You Asked: How Can I Prevent Jet Lag?

4 minute read

Traveling to a different time zone isn’t a big deal if you’re on vacation. But if you have to work—whether you’re a corporate executive or an athlete—you know that hopscotching time zones leaves your brain and body a bit discombobulated.

Why is that? “Your body has a central circadian clock that helps to coordinate all sorts of internal clocks and systems,” says Dr. Jamie Zeitzer, an assistant professor at Stanford University’s Center for Sleep Sciences and Medicine. Those internal clocks and systems determine how your brain and organs regulate different hormones, including the ones that govern appetite, energy, mood, and wakefulness. Light—more than any other single factor—helps synchronize all those clocks, Zeitzer says.

When you shift time zones, the light information your body receives doesn’t dovetail with your body’s expectations. That throws off all your internal clocks. “That’s why some people develop indigestion when they travel, or feel groggy or cranky in the middle of the day,” Zeitzer says.

In order for your body to get back on schedule, it usually takes a day or two for each hour of time change, he says. You can speed this process up by manipulating the times your eyes are exposed to light in the days leading up to your trip. For example, if you’re heading from New York to San Francisco—where the sun will rise and set three hours later—you might turn up the lights in your home later in the evening while trying to avoid bright light first thing in the morning.

Zeitzer calls this “traditional” light therapy. But according to a study Zeitzer and colleagues just published, sporadic flashes of light—not continuous exposure—may be better at resetting your internal clocks. “We found that you can use flashing light to pre-adapt people to new time zones,” he says.

Take that same New York to San Francisco trip; exposing your eyes to bright flashes of light three hours before the sun rises in New York could help you adjust to the new time zone four times faster than traditional light therapy techniques, Zeitzer’s study indicates.

Best of all, you can expose your closed eyes to these flashes while you sleep. Not only did the people in Zeitzer’s experiments not wake up, but they also didn’t report feeling groggy or tired during the days they received the flashing-light therapy, he says. Certain cells within your retina seem to respond to the light flashes. They remain active and start to shift your circadian clocks even as you continue to snooze.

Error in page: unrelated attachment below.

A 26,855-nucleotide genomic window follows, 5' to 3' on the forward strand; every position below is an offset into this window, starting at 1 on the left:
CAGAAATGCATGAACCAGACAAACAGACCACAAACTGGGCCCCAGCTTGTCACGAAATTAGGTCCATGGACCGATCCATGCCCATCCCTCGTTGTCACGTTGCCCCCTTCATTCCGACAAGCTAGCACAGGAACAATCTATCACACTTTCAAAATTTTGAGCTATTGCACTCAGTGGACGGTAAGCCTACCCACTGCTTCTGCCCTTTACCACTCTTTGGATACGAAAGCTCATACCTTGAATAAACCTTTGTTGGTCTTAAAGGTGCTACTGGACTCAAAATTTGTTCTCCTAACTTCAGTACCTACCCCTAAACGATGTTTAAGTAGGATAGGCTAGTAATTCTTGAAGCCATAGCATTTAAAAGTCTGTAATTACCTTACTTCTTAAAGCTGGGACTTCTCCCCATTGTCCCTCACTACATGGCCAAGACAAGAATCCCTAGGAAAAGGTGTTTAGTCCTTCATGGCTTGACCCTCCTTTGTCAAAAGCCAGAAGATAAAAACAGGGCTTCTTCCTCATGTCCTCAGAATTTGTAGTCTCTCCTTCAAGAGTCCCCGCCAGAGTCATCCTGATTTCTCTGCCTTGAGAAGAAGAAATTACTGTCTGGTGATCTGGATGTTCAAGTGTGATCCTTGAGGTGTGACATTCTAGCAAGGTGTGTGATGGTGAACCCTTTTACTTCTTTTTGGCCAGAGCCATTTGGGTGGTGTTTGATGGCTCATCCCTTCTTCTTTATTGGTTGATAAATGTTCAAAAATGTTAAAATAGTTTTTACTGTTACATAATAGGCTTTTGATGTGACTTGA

At some point in the near future, Zeitzer says this flashing-light therapy may be available to you in the form of a sleep mask or bedside device.

What can you do in the meantime? Traditional light therapy is still effective, says Dr. Michael Grandner, director of the Sleep and Health Research Program at the University of Arizona.

Grandner says wearing blue-light blocking sunglasses in the morning or evening to avoid exposing your eyes to sun-strength rays can help you pre-adjust to your new time zone. (Just Google “blue blocking glasses.”) So if you were traveling from San Francisco to New York, you’d want to wear those glasses in the afternoon or evening, he says.

Taking a little melatonin—your body’s natural sleep-regulating hormone—can also help, Grandner says.

Your body normally starts releasing melatonin around dinnertime, and continues to do so until you rise the next morning. So if you’re making that SF-to-NY trip, popping some melatonin when you slip on your blue-blocker shades can help. If you’re traveling in the other direction, you might want to wear those shades and swallow some melatonin the minute you wake up, he says.

One more thing to keep in mind: If you’re only going to be out of your usual time zone for a day or two, you could use all these methods at your destination to prevent your body from being thrown off by a short travel stint, Grandner says. “For short trips, adjusting to the new time zone probably isn’t worth it,” he says.

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